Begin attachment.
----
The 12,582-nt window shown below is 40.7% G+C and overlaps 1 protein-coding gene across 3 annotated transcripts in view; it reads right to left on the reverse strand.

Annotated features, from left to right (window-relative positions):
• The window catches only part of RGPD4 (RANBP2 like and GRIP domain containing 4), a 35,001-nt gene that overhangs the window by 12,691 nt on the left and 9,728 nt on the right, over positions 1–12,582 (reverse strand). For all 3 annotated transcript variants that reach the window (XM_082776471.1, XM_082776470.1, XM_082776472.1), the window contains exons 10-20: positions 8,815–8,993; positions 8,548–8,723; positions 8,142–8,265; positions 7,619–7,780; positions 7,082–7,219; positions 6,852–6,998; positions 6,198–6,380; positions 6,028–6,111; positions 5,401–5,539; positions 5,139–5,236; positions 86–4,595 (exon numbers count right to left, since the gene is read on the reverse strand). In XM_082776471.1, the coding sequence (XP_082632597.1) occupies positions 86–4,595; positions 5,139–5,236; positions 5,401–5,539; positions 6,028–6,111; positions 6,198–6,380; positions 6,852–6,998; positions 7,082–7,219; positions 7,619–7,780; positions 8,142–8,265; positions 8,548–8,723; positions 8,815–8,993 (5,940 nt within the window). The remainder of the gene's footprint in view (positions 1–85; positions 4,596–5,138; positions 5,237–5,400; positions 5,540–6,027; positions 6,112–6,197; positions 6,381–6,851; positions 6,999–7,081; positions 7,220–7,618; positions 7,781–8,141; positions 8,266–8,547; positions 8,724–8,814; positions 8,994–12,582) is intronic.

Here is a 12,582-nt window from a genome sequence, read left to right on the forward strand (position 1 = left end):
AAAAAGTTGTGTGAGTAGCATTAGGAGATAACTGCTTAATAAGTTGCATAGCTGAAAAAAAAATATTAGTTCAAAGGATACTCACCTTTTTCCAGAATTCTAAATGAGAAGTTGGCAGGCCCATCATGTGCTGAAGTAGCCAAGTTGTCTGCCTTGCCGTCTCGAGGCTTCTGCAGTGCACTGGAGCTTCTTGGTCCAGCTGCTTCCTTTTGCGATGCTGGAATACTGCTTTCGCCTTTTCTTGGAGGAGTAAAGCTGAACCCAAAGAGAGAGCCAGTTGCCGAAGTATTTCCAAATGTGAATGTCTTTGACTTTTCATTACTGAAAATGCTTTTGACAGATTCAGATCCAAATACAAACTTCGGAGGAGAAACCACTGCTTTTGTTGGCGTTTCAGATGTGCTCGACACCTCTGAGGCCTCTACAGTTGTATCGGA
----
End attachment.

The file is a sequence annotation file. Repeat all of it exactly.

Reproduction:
The 12,582-nt window shown below is 40.7% G+C and overlaps 1 protein-coding gene across 3 annotated transcripts in view; it reads right to left on the reverse strand.

Annotated features, from left to right (window-relative positions):
• The window catches only part of RGPD4 (RANBP2 like and GRIP domain containing 4), a 35,001-nt gene that overhangs the window by 12,691 nt on the left and 9,728 nt on the right, over positions 1–12,582 (reverse strand). For all 3 annotated transcript variants that reach the window (XM_082776471.1, XM_082776470.1, XM_082776472.1), the window contains exons 10-20: positions 8,815–8,993; positions 8,548–8,723; positions 8,142–8,265; positions 7,619–7,780; positions 7,082–7,219; positions 6,852–6,998; positions 6,198–6,380; positions 6,028–6,111; positions 5,401–5,539; positions 5,139–5,236; positions 86–4,595 (exon numbers count right to left, since the gene is read on the reverse strand). In XM_082776471.1, the coding sequence (XP_082632597.1) occupies positions 86–4,595; positions 5,139–5,236; positions 5,401–5,539; positions 6,028–6,111; positions 6,198–6,380; positions 6,852–6,998; positions 7,082–7,219; positions 7,619–7,780; positions 8,142–8,265; positions 8,548–8,723; positions 8,815–8,993 (5,940 nt within the window). The remainder of the gene's footprint in view (positions 1–85; positions 4,596–5,138; positions 5,237–5,400; positions 5,540–6,027; positions 6,112–6,197; positions 6,381–6,851; positions 6,999–7,081; positions 7,220–7,618; positions 7,781–8,141; positions 8,266–8,547; positions 8,724–8,814; positions 8,994–12,582) is intronic.

Here is a 12,582-nt window from a genome sequence, read left to right on the forward strand (position 1 = left end):
AAAAAGTTGTGTGAGTAGCATTAGGAGATAACTGCTTAATAAGTTGCATAGCTGAAAAAAAAATATTAGTTCAAAGGATACTCACCTTTTTCCAGAATTCTAAATGAGAAGTTGGCAGGCCCATCATGTGCTGAAGTAGCCAAGTTGTCTGCCTTGCCGTCTCGAGGCTTCTGCAGTGCACTGGAGCTTCTTGGTCCAGCTGCTTCCTTTTGCGATGCTGGAATACTGCTTTCGCCTTTTCTTGGAGGAGTAAAGCTGAACCCAAAGAGAGAGCCAGTTGCCGAAGTATTTCCAAATGTGAATGTCTTTGACTTTTCATTACTGAAAATGCTTTTGACAGATTCAGATCCAAATACAAACTTCGGAGGAGAAACCACTGCTTTTGTTGGCGTTTCAGATGTGCTCGACACCTCTGAGGCCTCTACAGTTGTATCGGA